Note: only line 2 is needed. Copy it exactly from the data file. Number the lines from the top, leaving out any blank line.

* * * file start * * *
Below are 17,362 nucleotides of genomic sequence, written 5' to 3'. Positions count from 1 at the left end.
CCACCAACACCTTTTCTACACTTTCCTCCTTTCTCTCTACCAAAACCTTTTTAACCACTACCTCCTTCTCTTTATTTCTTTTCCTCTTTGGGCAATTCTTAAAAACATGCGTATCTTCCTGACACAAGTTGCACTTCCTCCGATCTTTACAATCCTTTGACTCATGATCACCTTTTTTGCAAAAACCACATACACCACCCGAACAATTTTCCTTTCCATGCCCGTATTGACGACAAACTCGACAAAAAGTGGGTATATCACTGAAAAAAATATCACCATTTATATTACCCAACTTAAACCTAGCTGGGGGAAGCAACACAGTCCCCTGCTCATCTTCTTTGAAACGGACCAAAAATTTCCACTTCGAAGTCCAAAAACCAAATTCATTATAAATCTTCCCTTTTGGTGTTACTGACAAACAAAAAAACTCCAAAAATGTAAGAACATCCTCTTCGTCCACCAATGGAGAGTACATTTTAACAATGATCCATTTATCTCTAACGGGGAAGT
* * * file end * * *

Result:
CCACCAACACCTTTTCTACACTTTCCTCCTTTCTCTCTACCAAAACCTTTTTAACCACTACCTCCTTCTCTTTATTTCTTTTCCTCTTTGGGCAATTCTTAAAAACATGCGTATCTTCCTGACACAAGTTGCACTTCCTCCGATCTTTACAATCCTTTGACTCATGATCACCTTTTTTGCAAAAACCACATACACCACCCGAACAATTTTCCTTTCCATGCCCGTATTGACGACAAACTCGACAAAAAGTGGGTATATCACTGAAAAAAATATCACCATTTATATTACCCAACTTAAACCTAGCTGGGGGAAGCAACACAGTCCCCTGCTCATCTTCTTTGAAACGGACCAAAAATTTCCACTTCGAAGTCCAAAAACCAAATTCATTATAAATCTTCCCTTTTGGTGTTACTGACAAACAAAAAAACTCCAAAAATGTAAGAACATCCTCTTCGTCCACCAATGGAGAGTACATTTTAACAATGATCCATTTATCTCTAACGGGGAAGT